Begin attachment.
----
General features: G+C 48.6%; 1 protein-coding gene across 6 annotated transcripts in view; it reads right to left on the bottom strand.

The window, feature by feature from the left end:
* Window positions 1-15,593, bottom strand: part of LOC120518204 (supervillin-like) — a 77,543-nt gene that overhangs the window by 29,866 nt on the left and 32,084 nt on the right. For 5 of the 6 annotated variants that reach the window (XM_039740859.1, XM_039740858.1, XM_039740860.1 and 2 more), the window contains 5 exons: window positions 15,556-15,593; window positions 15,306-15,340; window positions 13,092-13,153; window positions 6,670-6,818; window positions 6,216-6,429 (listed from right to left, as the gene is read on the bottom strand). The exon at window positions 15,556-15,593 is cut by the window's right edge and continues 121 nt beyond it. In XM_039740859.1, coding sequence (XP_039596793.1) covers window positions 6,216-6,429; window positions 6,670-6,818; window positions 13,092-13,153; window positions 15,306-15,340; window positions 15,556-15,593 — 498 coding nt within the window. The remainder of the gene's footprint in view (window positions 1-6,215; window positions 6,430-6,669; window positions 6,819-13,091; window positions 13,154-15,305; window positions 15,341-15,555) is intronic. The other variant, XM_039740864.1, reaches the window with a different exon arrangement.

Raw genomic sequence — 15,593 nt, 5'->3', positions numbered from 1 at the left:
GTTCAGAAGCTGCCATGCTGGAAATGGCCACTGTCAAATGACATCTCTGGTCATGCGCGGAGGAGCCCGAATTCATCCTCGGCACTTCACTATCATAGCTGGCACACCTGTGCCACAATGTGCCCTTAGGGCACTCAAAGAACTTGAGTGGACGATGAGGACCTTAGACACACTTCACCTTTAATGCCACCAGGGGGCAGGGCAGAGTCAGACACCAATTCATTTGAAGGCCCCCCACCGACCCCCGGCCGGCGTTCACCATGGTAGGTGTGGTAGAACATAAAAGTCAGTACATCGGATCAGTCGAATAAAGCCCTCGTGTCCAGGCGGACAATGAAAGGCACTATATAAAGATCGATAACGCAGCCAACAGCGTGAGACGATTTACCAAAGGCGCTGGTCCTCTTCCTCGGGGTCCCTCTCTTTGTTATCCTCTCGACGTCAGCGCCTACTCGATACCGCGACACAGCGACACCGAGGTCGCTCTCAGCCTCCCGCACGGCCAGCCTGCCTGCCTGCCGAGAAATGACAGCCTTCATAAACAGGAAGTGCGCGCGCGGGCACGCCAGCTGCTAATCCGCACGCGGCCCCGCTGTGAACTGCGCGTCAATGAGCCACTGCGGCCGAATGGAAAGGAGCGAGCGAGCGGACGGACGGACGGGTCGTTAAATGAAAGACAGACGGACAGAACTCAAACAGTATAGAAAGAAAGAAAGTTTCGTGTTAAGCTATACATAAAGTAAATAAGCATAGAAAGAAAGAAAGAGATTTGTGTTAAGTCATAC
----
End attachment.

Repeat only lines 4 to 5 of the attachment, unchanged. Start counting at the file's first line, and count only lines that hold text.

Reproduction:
Raw genomic sequence — 15,593 nt, 5'->3', positions numbered from 1 at the left:
GTTCAGAAGCTGCCATGCTGGAAATGGCCACTGTCAAATGACATCTCTGGTCATGCGCGGAGGAGCCCGAATTCATCCTCGGCACTTCACTATCATAGCTGGCACACCTGTGCCACAATGTGCCCTTAGGGCACTCAAAGAACTTGAGTGGACGATGAGGACCTTAGACACACTTCACCTTTAATGCCACCAGGGGGCAGGGCAGAGTCAGACACCAATTCATTTGAAGGCCCCCCACCGACCCCCGGCCGGCGTTCACCATGGTAGGTGTGGTAGAACATAAAAGTCAGTACATCGGATCAGTCGAATAAAGCCCTCGTGTCCAGGCGGACAATGAAAGGCACTATATAAAGATCGATAACGCAGCCAACAGCGTGAGACGATTTACCAAAGGCGCTGGTCCTCTTCCTCGGGGTCCCTCTCTTTGTTATCCTCTCGACGTCAGCGCCTACTCGATACCGCGACACAGCGACACCGAGGTCGCTCTCAGCCTCCCGCACGGCCAGCCTGCCTGCCTGCCGAGAAATGACAGCCTTCATAAACAGGAAGTGCGCGCGCGGGCACGCCAGCTGCTAATCCGCACGCGGCCCCGCTGTGAACTGCGCGTCAATGAGCCACTGCGGCCGAATGGAAAGGAGCGAGCGAGCGGACGGACGGACGGGTCGTTAAATGAAAGACAGACGGACAGAACTCAAACAGTATAGAAAGAAAGAAAGTTTCGTGTTAAGCTATACATAAAGTAAATAAGCATAGAAAGAAAGAAAGAGATTTGTGTTAAGTCATAC